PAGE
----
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  1. Thanks for going undercover and finding the location of our winter birds. They are professional snow birds and perhaps that is where we should spend our summer. Great pictures, wonder if they will remember you in Florida this winter.

  2. I guess there really is something to that "Seven swans a swimming." Love that last shot of the swan. So graceful.

  3. me, too... that last picture of the swan is stunning .. so fluffy ~ I want to hug them but they do NOT like it... ha

  4. Lovely, lovely pictures of the swans!!! and more beach!!!

  5. Glad you're enjoying New Jersey, my home state. Yep, I'm one of those D*** Yankees... :c)

    Cape May has so much to see and enjoy...and the Coast Guard Boot Camp, where the current batch of new recruits are not enjoying Cape May so much!

  6. Given what we know about the sands of the Atlantic shore, I would think insurance for water front properties would be non-existent or prohibitive. Who is supposed to absorb the incredible losses with each new massive storm? The government? That is you and me & our tax dollars which don't seem to be enough to do anything anymore. The insurance companies? No, they just go bankrupt if it costs too much. in which case it falls to the government, i.e. you & me again. I say build at your own risk if you choose to build on shifting sands. Got carried away. End of rant.

  7. Great flashback for us of Cape May area! Was part of our stomping grounds for three years:)

  8. I have never heard of Cape May, but am quite impressed with this area from the highlights you have shared. The biggest surprise to me is all the bird watching. I am happy to see that this area looks like it has recovered from the effects of Hurricane Sandy. At least the birds seem to be enjoying their natural habitat.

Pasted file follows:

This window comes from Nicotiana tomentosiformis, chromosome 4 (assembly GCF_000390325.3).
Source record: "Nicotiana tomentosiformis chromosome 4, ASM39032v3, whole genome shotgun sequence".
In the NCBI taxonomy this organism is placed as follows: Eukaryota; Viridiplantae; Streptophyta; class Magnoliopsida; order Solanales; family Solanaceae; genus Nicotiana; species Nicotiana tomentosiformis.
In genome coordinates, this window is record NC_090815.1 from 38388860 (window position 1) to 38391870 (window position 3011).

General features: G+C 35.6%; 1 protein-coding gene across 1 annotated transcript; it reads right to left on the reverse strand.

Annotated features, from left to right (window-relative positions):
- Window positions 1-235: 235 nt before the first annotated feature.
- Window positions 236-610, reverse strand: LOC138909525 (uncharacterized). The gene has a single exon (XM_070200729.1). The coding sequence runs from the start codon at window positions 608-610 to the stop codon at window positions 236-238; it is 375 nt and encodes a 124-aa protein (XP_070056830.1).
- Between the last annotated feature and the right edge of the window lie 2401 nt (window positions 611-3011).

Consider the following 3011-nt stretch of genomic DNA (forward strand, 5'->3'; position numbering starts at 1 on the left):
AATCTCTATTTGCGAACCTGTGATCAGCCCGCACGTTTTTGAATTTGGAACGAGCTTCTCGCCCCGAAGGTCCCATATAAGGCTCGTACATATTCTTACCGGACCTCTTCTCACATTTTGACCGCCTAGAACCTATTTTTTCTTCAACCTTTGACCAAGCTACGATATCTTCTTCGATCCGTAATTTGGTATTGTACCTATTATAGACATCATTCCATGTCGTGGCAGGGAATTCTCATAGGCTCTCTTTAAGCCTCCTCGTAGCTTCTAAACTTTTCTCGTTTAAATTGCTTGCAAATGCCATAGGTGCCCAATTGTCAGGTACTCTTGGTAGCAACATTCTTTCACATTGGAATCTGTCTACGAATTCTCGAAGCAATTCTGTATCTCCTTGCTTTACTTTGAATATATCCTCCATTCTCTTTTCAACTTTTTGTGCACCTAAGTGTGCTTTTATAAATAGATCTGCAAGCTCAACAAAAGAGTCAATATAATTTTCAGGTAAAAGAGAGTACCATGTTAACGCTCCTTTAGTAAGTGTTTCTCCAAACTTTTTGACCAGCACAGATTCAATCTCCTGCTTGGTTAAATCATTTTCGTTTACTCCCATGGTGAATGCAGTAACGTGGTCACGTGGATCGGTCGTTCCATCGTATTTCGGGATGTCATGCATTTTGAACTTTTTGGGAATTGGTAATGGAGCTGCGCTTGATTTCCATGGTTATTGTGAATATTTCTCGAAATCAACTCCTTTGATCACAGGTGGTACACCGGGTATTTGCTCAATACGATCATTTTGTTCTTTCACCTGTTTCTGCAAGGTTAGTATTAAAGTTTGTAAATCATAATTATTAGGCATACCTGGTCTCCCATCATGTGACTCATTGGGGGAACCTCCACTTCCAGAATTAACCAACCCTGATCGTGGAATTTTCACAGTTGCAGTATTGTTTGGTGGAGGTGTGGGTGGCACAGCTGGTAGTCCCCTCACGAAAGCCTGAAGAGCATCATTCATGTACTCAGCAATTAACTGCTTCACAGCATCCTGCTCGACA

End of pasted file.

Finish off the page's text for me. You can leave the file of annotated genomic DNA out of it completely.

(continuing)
9. That's a lot of birders gathered. I like your way of birding better while walking and exploring.

  10. We stopped once at those same refuges, in August though so no hawk watches then. Be sure to go to Chincoteague and Assateague in Maryland if you have time. I love looking for the ponies!

  11. Through all our travels over the years, Cape May remains one of our biggest surprises. It was an interim stop (for three days) on our first trip from Tennessee to New England. We had a little apartment on the top floor of one of the gingerbread houses and spent all three days just simply walking around in the historic district trying to decide if what we were seeing was horribly tacky or simply wonderful! For sure, we'd never seen anything quite like it! I read so many travel blogs and rarely see anyone visiting Cape May. So glad you all did. Sadly, we didn't have time to visit the Lighthouse or do any hiking. I've been looking for a way to work a few more days back into one of our Summer Adventures! Will you all take the ferry from Cape May Point to Lewes, Delaware? We did (in the opposite direction), but I imagine it's rather pricey for an RV and a toad!